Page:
Śuddha (शुद्ध) or Śuddhapūjā refers to a classification of pūjā (ritualistic worship) according to the  Ajitāgama (20.19).—The Āgamas have several different classifications of nityapūjā (daily worship), based on the number of offerings, frequency, time duration and so on. The nomenclature also varies between Āgamas. The essence however is similar. Ajitāgama has a different nomenclature and classifies pūjā into śuddha, miśra and saṅkīrṇa. That which ends with havis or naivedya is termed śuddha. That which ends with nityotsava is termed miśra. That which ends with śuddhanṛtta is termed saṅkīrṇa.

Source: Shodhganga: Temple management in the Āgamas
Shaivism book cover
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Shaiva (शैव, śaiva) or Shaivism (śaivism) represents a tradition of Hinduism worshiping Shiva as the supreme being. Closely related to Shaktism, Shaiva literature includes a range of scriptures, including Tantras, while the root of this tradition may be traced back to the ancient Vedas.

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In Buddhism

Theravada (major branch of Buddhism)

M (Purity).

Source: Dhamma Dana: Pali English Glossary
context information

Theravāda is a major branch of Buddhism having the the Pali canon (tipitaka) as their canonical literature, which includes the vinaya-pitaka (monastic rules), the sutta-pitaka (Buddhist sermons) and the abhidhamma-pitaka (philosophy and psychology).

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Mahayana (major branch of Buddhism)

Śuddhā (शुद्धा) is one of the four daughters of Siṃhahana: an ancient king of the solar clan (āditagotra or sūryavaṃśa) according to the Mūlasarvāstivādin Vinaya mentioned in a footnote in the 2nd century Mahāprajñāpāramitāśāstra (chapter VI). The Mūlasarvāstivādin Vinaya attributes four sons and four daughters to Siṃhahana: Śuddhodana, Śuklodana, Droṇodana, Amṛtodana, Śuddhā, Śuklā, Droṇā, Amṛtā.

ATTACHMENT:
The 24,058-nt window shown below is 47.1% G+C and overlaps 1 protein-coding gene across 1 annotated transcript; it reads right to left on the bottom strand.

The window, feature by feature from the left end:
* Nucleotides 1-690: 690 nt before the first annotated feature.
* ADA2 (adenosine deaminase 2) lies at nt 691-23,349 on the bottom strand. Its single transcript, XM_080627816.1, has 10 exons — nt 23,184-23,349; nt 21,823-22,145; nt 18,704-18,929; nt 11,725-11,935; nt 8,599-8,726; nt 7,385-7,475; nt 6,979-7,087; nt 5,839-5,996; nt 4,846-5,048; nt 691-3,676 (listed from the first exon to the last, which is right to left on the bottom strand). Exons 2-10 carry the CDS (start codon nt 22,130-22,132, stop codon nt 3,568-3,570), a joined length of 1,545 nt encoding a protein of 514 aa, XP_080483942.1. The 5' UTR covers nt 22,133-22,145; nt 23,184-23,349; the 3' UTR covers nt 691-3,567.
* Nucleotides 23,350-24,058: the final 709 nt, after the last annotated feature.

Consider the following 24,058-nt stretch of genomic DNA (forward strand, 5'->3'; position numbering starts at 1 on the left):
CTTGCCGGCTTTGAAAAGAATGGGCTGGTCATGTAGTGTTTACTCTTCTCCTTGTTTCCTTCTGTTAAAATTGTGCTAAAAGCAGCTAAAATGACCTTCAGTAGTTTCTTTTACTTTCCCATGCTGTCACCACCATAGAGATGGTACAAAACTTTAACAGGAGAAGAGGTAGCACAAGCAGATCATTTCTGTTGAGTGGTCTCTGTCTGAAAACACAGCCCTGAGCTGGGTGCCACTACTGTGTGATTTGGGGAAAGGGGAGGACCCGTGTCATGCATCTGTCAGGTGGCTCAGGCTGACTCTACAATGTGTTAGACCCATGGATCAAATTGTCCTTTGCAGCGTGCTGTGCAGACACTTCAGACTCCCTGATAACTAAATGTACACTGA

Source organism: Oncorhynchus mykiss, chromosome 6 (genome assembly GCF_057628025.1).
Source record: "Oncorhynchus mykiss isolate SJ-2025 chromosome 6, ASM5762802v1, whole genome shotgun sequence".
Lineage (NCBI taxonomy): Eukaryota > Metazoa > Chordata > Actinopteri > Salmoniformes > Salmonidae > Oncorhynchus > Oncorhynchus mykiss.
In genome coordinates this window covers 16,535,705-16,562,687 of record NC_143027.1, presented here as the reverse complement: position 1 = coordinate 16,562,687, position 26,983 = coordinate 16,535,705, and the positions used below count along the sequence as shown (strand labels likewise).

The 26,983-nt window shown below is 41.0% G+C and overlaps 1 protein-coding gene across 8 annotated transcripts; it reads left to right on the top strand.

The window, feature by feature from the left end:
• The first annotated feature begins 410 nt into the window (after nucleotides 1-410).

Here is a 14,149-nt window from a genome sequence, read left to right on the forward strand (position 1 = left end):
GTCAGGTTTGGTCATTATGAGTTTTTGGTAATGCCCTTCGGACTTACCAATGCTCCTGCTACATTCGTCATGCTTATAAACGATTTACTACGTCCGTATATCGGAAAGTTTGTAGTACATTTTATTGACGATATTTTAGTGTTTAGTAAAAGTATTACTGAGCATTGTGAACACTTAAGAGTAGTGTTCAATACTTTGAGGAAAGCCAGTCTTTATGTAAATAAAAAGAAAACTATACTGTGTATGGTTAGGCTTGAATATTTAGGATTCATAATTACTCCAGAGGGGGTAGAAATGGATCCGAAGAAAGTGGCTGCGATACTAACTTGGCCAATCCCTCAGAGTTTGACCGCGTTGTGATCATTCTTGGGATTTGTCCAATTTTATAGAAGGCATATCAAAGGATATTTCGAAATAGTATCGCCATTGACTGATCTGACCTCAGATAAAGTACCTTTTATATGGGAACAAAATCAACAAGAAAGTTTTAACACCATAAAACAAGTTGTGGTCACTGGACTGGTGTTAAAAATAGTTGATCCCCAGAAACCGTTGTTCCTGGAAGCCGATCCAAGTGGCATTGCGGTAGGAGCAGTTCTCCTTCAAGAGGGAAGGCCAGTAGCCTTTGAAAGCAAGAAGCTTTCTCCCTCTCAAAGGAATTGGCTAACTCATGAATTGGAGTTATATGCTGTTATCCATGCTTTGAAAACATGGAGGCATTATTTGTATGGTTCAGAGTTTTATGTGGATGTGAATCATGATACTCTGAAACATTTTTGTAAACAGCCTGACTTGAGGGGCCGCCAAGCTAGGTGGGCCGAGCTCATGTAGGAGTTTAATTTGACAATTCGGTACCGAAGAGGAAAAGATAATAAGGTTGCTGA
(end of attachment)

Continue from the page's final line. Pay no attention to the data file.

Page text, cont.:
Source: Wisdom Library: Maha Prajnaparamita Sastra
Mahayana book cover
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Mahayana (महायान, mahāyāna) is a major branch of Buddhism focusing on the path of a Bodhisattva (spiritual aspirants/ enlightened beings). Extant literature is vast and primarely composed in the Sanskrit language. There are many sūtras of which some of the earliest are the various Prajñāpāramitā sūtras.

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India history and geogprahy

Śuddhā (शुद्धा) is the name of a river mentioned in the Nīlamatapurāṇa that remains unidentified. (Supra, s.v. Sarasvatī.)

Source: Nilamata Purana: a cultural and literary study (history)
India history book cover
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The history of India traces the identification of countries, villages, towns and other regions of India, as well as royal dynasties, rulers, tribes, local festivities and traditions and regional languages. Ancient India enjoyed religious freedom and encourages the path of Dharma, a concept common to Buddhism, Hinduism, and Jainism.